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Learning How to Share Peace—and Cheez-Its

April 22, 2023

Another Way for week of April 14, 2023

Learning How to Share Peace—and Cheez-Its

I’ve heard several uplifting stories recently that seem worth sharing for anyone else struggling with kids—or rejoicing at young boys and girls showing signs they’re growing up well.

The first story takes place at church and involves two brothers who love going up front to play simple musical instruments (drums, maracas, tambourines) when their small congregation sings songs. Sometimes, as kids do, there is a slight skirmish as children select their instrument of choice.

One boy, I’ll call him Peter, snagged one of the two drums. A younger boy kept hunting and searching the instrument box, not selecting anything. This went on quite a while as everyone in this smallish church waited patiently (with some friendly chatter and encouragement) for the children to find suitable instruments.

One mother decided to go help the younger boy, we’ll call him Danny, to just pick something. It turned out that Danny was looking for a drum which one of the other children had already chosen. Danny steadfastly refused anything else offered. Then Peter offered his drum to his little brother, which Danny happily accepted. Peter chose something else. Everyone breathed a bit easier as Peter made a mature peacemaking decision for the group. The mother happily praised her son later for doing the “right thing.”

In another tense situation, Bobby went to his friend Will’s birthday party. One of the activity options was jumping at a trampoline park, an arcade, and playing on a mini basketball court. Apparently, there were only a few balls to go around, not enough for Will’s group at the party. For a time, the birthday group had all the balls and a smaller boy came up and asked if he could have a ball. When no one gave him a ball, he said “I’m going to go tell my mom!” One older boy retorted “Oh yeah? What’s your mom going to do about it?” Then Bobby took a ball from one of the other friends, Zach, and gave it to the smaller boy. Bobby reported that Zach initially said “Hey!” (about losing his ball) but when he saw what Bobby was doing to share the ball, he was okay with it. Bobby’s mother told him he’d made her very proud and happy, and that he was a good person for securing a ball for the younger boy. The parents were glad to see Bobby thinking for himself and using his own judgment, and not just follow a ringleader.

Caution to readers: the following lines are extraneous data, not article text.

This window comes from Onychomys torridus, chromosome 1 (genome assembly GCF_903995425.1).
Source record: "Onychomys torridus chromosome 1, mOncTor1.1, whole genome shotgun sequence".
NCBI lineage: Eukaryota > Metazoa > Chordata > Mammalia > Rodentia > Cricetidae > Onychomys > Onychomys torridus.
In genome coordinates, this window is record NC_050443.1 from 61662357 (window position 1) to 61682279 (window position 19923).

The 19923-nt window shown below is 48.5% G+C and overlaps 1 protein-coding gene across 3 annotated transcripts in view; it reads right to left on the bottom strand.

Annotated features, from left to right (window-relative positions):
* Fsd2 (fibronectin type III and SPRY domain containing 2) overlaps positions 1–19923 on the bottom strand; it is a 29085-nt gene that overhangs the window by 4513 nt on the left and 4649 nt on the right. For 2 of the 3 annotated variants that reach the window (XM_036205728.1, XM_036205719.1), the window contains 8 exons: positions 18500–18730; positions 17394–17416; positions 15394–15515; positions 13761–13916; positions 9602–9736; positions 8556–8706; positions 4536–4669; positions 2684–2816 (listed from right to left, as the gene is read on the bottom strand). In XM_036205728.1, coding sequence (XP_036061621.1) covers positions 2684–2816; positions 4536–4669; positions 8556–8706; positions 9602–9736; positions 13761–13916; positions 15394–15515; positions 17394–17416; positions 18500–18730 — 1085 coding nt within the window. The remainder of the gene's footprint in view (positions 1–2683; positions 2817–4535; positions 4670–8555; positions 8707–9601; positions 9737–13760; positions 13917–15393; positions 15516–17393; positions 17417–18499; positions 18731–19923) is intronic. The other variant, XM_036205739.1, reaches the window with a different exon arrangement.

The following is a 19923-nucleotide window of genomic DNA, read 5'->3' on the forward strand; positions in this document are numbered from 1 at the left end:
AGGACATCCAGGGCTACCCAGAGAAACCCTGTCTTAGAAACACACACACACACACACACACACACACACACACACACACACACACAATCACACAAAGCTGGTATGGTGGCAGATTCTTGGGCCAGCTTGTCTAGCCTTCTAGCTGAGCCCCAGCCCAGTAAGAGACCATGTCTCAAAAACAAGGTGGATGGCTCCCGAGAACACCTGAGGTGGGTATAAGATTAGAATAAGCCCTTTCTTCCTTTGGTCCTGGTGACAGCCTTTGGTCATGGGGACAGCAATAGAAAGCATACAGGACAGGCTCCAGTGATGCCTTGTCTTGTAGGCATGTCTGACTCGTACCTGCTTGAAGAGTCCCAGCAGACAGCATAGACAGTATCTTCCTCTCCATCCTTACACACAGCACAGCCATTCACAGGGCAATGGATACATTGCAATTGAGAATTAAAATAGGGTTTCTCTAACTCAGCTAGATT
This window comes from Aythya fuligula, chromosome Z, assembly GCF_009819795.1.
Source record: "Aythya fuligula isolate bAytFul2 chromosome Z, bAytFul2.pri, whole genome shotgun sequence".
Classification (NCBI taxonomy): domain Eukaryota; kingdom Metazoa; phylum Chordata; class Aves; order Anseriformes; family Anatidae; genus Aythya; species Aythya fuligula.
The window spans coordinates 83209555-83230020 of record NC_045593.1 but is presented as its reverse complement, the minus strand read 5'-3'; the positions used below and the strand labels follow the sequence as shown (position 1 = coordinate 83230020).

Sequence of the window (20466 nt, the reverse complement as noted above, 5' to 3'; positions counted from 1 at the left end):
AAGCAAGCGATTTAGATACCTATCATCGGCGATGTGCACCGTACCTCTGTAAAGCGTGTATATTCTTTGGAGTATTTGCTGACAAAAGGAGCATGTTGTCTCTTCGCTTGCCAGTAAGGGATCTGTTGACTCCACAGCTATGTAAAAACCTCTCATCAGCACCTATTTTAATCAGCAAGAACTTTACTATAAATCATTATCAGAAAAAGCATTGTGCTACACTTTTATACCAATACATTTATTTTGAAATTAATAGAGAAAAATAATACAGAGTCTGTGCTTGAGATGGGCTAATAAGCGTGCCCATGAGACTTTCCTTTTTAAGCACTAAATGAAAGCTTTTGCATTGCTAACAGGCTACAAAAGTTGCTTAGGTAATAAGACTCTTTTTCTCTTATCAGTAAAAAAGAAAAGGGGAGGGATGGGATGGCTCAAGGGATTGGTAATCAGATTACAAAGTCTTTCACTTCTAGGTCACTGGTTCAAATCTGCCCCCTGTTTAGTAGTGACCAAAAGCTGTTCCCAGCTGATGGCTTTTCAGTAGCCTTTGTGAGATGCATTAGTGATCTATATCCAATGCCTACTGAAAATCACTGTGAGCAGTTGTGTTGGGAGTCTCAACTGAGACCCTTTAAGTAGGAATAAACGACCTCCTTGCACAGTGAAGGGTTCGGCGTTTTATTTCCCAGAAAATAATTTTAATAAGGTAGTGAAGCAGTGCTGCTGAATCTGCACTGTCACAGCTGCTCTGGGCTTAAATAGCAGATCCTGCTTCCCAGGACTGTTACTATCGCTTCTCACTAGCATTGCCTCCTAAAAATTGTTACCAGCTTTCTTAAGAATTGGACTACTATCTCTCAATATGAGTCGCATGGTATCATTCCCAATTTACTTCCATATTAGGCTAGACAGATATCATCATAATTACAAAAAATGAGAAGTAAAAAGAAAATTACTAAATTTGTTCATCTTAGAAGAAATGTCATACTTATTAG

Another heartening story: Nine-and-a-half-year-old Nathan enjoys volunteering and is finally old enough to help read the scripture at his church. His grandmother shared the happy news with her small group at her church, and was able to watch Nathan on YouTube. So many children have had their church experiences curtailed by the pandemic, and many churches are having difficulty jumping in after a two-to-three-year gap of staying home and “watching” a church service or “Sunday school” class online.

Finally, I had to smile at this. One four-year-old boy came home from church talking about “Cheez-Its” and his mother thought he was talking about a snack he had with the other children. “No,” he said firmly, “In church we learned about ‘Cheez-Its’. Cheez-Its was a person.” (Jesus, of course.)

The organization I used to work for has come out with a new storybook for families or churches looking for resources to help kids “get back to church” or at least learning from the Bible. The name of the new storybook is “The Peace Table” and information is available in my end material.

I hope there’s always room at the table for persons to learn and make the world a better place by helping others—and children absorb surprising lessons from their parents, teachers, friends, and elders. 

Comment or share stories of your kids–or adults–making peace!

We’d love to hear more! Change names as necessary!

For more information on The Peace Table visit Book available June 2. Or write to me at Another Way, P.O. Box 363, Singers Glen, VA 22834, or email

Another Way is a column by Melodie Davis, in syndication since 1987. She is the author of ten books, most recently Memoir of an Unimagined Career. Another Way columns are posted at a week after newspaper publication.  


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